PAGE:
Affordable Games for the Kids at Home
I’d also like to provide some recommendations of easy to learn games that could help younger kids occupy themselves without the assistance of an adult who is no responsible for fulfilling the roles of both caretaker and employee simultaneously. Finding affordable ways to keep kids entertained for hours on end is not an easy thing to do, but
The Century series is a very simple competitive game that’s easy to learn and can be taught in about ten minutes. It’s basic deck building and set collection mechanics are made even easier by the lack of text in the game. All information that is needed to play is displayed on brightly illustrated cards using simple set of color coded icons. There are multiple versions of the game on the market but my personal favorite, Century: Golem Edition, was just recently reprinted and is widely available for around $30.
Galaxy Trucker is another great one for kids that will keep there attention with quick tile grabbing as players race against the clock to construct a space worthy ship out of spare parts. The game consists of three rounds of ship construction and then adventure cards that determine the types of peril that player’s ships will endure. After everyone’s junk ships have been properly destroyed by asteroids, players add their points, wipe the boards clean, and move onto the next round with more time to build a bigger and better ship. You can check out our review for more details and find Galaxy Trucker readily available on Amazon for around $30. Should it be a hit, there are plenty of expansions that add more variability available at affordable prices.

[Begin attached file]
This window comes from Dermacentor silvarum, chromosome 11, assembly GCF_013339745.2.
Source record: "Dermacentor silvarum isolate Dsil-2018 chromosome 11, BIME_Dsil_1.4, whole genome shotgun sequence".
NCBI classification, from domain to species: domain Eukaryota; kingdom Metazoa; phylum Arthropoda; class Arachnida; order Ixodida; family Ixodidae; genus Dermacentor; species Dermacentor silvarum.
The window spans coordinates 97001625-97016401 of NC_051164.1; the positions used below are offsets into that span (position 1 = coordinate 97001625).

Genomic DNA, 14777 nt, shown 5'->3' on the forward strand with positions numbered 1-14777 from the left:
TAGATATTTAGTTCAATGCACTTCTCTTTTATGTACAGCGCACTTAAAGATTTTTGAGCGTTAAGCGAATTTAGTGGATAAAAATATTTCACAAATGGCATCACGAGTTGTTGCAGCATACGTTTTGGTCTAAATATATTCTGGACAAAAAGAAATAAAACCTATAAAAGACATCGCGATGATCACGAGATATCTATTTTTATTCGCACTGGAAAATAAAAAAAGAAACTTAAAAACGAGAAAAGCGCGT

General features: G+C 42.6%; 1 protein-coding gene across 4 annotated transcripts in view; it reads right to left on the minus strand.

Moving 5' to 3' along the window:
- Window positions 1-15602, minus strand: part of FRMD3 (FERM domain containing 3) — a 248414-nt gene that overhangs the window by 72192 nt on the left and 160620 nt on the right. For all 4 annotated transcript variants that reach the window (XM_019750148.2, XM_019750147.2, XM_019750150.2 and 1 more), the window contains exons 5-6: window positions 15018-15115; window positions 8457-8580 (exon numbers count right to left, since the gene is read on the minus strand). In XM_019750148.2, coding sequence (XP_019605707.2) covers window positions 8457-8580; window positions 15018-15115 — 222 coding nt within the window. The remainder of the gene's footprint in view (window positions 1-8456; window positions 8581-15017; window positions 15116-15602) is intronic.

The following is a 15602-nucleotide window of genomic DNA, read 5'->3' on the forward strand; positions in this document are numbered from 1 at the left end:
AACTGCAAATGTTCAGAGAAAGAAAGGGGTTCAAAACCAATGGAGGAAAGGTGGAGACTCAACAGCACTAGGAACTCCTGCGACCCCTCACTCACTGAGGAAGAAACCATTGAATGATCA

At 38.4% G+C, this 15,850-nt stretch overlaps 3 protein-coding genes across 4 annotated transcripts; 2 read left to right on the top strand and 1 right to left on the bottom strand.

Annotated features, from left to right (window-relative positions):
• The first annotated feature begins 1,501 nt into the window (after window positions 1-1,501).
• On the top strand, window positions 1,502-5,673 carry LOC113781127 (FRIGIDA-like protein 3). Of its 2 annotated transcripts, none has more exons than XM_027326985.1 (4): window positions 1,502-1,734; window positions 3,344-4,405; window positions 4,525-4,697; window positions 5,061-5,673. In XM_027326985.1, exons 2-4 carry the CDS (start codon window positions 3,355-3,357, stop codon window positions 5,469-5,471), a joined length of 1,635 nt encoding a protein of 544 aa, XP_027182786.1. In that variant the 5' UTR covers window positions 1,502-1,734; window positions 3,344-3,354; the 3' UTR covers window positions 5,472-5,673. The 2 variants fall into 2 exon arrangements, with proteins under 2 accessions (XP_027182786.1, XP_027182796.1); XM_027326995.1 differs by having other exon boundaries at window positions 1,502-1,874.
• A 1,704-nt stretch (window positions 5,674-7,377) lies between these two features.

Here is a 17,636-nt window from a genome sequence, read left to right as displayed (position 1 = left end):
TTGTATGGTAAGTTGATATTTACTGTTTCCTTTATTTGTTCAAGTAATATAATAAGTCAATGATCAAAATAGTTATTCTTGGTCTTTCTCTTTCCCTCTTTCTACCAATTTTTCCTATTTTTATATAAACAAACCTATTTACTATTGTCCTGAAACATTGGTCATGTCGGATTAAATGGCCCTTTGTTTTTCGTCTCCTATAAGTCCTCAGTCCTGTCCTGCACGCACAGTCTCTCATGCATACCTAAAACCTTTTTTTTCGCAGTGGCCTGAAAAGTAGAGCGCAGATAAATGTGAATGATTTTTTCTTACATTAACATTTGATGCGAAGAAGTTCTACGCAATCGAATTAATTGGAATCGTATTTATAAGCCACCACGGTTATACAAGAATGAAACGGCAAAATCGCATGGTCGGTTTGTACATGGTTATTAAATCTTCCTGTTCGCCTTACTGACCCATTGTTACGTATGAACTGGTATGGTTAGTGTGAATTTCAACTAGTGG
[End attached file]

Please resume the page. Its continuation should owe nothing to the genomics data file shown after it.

Another favorite of ours at WTMG is Fire Tower. We made fast friends with the creators during their design process and have been enjoying their work ever since. It’s an excellent quick play game for four players that has ease of access at the heart of its design. Each game last from about thirty minutes to an hour depending on how many players there are. Fire Tower is available from the creator’s company page, Runaway Parade for $49.
The next two games are a bit more dependent on the energy levels of kids. For those that are a little older Mysterium may be a great fit. In Mysterium one player takes on the role of a ghost who is trapped in our realm until the mystery of their murder has been solved. Without speaking the ghost must communicate with a group of psychics (all the other players) by giving them clues in the form of cards with abstract art on them. The psychic players will then have to work together to solve the mystery of the ghost’s murder within seven rounds or doom them to never rest in peace. In many ways Mysterium is simply a version of Clue that has eliminated the competitive aspect. Either everyone wins by helping the ghost find rest, or everyone loses.
In the case where your kids are younger or have a lot more energy, sitting still for Mysterium may not be the best solution. Instead, Quelf may be a solid option. It has a fairly low rating on Board Game Geek mainly because in no way is it a gamer’s game. It is however a great game for kids with energy. Each turn, players role the die to move to one of several color coded spaces. After completing their movement, players will draw a card of the matching color and act out whatever the card says. It’s a quirky game that will ask players to say, “I reckon” after each sentence, balance a shoe on their head, or have a thumb war. It’s a very simple premise but has proven to be great fun at parties and would be a great way to help kids get their energy out. Even better, it’s the cheapest game on this list coming in at only $15.99 on Amazon.